Gendered Seinfeld accessory / FRI 8-19-16 / Certain grenade for short / Fierce onetime Beyonce alter ego / Beatles title girl with little white book / On hoof in dinner lingo / Non-humanities acronym / Early Judaic sect / Nonactor with cameos in more than 20 Marvel movies

Friday, August 19, 2016

Constructor: Paolo Pasco

Relative difficulty: Easy-Medium

THEME: none 

Word of the Day: Walter ALSTON (21A: Walter ___, Dodgers manager before Tommy Lasorda) —
Walter Emmons Alston (December 1, 1911 – October 1, 1984), nicknamed "Smokey", was an American baseball player and manager in Major League Baseball (MLB). He is best known for managing the Brooklyn/Los Angeles Dodgers between 1954 and 1976. Alston signed 23 one-year contracts with the Dodgers. He had a calm, reticent demeanor, for which he was sometimes also known as "The Quiet Man". (wikipedia)
• • •

Always happy to see this kid's name on the byline. I know the puzzle is going to be reasonably current, reasonably snappy, reasonably clean. Again I will call attention to my 1-Across/Gimme principle, which says that if 1-A is a gimme, the puzzle is going Down. And 1-Across was in fact a gimme (1A: "Come again?" ("WHAT'S THAT?")), and down it went, this puzzle, though I did get an unexpected fight from the NE corner thanks largely to Walter ALSTON, whose name means nothing to me despite my being a baseball fan and, in my youth, a Dodger fan. Problem: I started paying attention to baseball / collecting baseball cards in 1978, which means baseball consciousness began with the 1977 season, which means I missed the ALSTON era entirely. Why does no one every mention his name ever? He's in the Hall of Fame, but not so's you'd know. 23 years is a Long time to manage a major team and leave, like, no impression. Blame Lasorda, I guess (who was a bona fide media star, and who won more than one World Series). ALSTON won a World Series in Brooklyn, but it was waaaay in the beginning of his managerial career. Anyway, ALSTON grid-blocked me, man. Not cool. Also had some issues with USO TOUR (12D: Entertainment for general audiences?) and HILLY (10D: Good for sledding, say). For the latter, I really wanted something snow ... y.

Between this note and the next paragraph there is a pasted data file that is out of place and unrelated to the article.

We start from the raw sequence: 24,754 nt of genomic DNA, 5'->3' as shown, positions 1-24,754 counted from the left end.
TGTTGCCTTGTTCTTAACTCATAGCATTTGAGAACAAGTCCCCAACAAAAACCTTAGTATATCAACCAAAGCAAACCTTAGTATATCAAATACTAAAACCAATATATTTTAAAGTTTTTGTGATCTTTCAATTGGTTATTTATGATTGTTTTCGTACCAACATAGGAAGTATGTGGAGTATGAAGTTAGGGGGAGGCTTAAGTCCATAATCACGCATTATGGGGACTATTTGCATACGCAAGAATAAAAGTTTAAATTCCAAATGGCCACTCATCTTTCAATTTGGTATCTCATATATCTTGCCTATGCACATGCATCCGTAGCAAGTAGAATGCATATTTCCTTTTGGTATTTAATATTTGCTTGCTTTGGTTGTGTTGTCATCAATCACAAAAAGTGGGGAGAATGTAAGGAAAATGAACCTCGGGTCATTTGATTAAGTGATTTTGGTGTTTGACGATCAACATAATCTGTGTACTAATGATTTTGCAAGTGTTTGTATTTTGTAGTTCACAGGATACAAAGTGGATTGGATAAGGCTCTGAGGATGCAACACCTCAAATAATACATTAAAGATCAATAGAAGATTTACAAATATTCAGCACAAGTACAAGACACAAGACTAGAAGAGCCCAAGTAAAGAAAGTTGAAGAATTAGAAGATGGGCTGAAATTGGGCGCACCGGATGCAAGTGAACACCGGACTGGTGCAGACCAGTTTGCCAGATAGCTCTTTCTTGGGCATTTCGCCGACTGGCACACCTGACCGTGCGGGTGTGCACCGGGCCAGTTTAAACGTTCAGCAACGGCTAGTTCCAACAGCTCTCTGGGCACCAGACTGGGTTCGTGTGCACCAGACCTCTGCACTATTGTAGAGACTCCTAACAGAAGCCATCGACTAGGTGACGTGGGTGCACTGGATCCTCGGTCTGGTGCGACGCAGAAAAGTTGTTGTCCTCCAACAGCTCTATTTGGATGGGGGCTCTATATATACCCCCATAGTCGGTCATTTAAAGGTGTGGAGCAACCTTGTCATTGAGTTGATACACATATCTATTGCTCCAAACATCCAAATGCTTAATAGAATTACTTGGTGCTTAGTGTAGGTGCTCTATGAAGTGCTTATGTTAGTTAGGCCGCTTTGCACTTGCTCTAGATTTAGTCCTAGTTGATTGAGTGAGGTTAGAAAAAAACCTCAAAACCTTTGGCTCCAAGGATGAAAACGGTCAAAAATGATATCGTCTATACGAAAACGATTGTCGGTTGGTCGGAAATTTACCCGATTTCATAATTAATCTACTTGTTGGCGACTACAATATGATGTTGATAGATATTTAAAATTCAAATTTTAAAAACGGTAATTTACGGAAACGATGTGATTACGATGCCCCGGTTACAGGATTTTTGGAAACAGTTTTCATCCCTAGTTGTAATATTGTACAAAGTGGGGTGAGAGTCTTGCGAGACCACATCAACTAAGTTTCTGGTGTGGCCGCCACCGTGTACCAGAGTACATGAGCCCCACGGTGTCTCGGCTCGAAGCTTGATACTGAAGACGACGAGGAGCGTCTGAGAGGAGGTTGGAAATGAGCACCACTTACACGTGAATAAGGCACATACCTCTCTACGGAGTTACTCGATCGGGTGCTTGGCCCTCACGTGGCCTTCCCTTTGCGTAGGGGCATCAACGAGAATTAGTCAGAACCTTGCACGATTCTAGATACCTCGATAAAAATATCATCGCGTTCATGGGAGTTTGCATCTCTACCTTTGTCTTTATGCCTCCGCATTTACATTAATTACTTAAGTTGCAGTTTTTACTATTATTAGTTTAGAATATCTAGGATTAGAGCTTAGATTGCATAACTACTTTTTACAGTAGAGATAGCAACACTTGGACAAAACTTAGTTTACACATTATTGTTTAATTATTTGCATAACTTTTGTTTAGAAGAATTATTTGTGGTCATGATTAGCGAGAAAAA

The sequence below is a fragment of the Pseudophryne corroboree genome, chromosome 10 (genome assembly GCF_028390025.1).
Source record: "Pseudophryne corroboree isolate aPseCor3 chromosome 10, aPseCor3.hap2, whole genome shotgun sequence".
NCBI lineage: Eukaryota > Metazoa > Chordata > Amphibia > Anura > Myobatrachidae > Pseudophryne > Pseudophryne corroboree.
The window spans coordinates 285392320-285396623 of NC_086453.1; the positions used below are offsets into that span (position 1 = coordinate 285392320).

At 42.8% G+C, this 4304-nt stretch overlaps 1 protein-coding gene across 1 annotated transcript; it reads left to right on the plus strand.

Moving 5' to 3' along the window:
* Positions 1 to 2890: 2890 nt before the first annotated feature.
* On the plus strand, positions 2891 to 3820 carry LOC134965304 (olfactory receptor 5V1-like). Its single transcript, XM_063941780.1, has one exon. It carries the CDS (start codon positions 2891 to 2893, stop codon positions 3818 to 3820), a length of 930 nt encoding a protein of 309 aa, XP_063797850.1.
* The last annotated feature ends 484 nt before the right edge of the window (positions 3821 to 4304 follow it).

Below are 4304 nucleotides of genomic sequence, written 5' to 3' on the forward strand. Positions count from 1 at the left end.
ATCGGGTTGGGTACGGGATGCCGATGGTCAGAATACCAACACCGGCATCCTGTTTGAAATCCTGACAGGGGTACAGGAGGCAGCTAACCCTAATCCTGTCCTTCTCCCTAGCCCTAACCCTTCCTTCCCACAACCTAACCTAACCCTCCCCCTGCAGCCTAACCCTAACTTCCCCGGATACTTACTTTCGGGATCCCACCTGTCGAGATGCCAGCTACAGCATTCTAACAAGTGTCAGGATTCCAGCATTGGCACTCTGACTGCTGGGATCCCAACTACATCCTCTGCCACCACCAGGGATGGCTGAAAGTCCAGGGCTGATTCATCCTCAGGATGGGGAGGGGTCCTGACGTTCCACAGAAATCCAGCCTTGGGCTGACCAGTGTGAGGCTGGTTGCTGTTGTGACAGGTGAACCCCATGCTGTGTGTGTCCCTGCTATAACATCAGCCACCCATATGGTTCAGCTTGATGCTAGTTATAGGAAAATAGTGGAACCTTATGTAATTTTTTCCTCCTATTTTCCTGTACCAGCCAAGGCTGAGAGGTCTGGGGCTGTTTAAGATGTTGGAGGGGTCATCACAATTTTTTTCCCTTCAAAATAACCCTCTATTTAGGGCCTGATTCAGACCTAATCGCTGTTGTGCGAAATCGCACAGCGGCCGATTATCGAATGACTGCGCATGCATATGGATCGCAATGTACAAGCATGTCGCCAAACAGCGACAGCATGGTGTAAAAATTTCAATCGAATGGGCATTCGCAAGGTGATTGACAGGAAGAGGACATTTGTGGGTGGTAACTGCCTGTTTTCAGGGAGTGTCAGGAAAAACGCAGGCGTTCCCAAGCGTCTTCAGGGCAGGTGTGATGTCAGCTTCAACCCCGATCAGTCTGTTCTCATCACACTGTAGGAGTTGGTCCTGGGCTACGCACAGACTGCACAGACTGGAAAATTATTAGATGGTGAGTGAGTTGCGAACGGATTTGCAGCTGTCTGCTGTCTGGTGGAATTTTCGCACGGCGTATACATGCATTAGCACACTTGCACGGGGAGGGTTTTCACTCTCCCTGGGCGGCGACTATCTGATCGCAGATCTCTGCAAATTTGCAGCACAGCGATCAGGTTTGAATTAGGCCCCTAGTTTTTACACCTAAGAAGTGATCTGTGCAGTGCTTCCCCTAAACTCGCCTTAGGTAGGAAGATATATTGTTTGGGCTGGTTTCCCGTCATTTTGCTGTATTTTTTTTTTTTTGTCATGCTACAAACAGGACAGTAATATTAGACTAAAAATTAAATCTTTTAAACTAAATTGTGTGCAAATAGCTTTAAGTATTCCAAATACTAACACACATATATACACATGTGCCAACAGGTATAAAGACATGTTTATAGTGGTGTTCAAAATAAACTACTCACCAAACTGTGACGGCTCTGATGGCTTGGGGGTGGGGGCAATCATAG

Very cool how he stacked BRING IT ON and IT'S GO TIME (58A and 61A: "Let's do this!"). Much much much more impressive to stack long answers with identical clues than to do the more typical stupid thing of having successive Across (or Down) answers have the same clues, as if anyone just goes through the clues in order. I was a victim of my own big vocabulary (or my own dimwittedness, take your pick) when I got to 43D: Model and had EPI- and went with EPIGONE! Who does that? No one. I am the sole human on the planet who did that. Congratulate me. [Rush, e.g.] for REED was tough, despite the fact that I recently swam in a large pond that was bordered by rushes and I even referred to them as rushes so that meaning should've been near the surface of my mind. But wasn't. [Batman?] for CASEY was also tough (the reference point there is the poem "CASEY at the Bat," in case you somehow didn't know). But everything in between was cake. Fun cake. Yummy cake. Good puzzle.

Signed, Rex Parker, King of CrossWorld

[Follow Rex Parker on Twitter and Facebook]


Da Bears 12:21 AM  

More like a B to me. No sparkle and nothing particularly contemporary. Any other By-Line and I suspect it would have received a lesser grade from @Rex. Nothing wrong with it except fairly easy for Friday and nothing stands out. I agree grid is clean. Forgettable Friday.

Unknown 12:41 AM  

Surprisingly easy for a Friday puzzle. Being 82, Alston was a gimme. Who the hell is Leona?

Ellen S 1:07 AM  

9 Inch Nails band members have names? Learn somethin' new every day!

Meg 1:36 AM  

Alston was a gimme for me, too. I even have his book on my shelf (yeah, he wrote one). Guess I'm older than you.

Martín Abresch 1:41 AM  

BRING_IT_ON over IT'S_GO_TIME is nice, but if the cost is putting them both above THE_STATES and crossing them with HAD_AT_IT, EPITOME, and ESSENES (ESSENES!!!) then the cost is too high.

I see longish answers with crossword friendly letters. RICE_A_RONI has appeared four times in the past year. ESTATE_TAX has STATE in it, which means an automatic point deduction. (That deduction is doubled in the further case of THE_STATES.) USO_TOUR tries to dress up USO. I see the same bit of crosswordese under there. Then USO_TOUR gets placed along RENOIRS and STAN_LEE: it's clean, sure, but there is no ambition there at all. Is there any fun, yummy cake in the southwest corner? I see a bunch of meh entries: BIG_EATER, BAD_EGGS, I_LOVE_L.A., and GLEANED.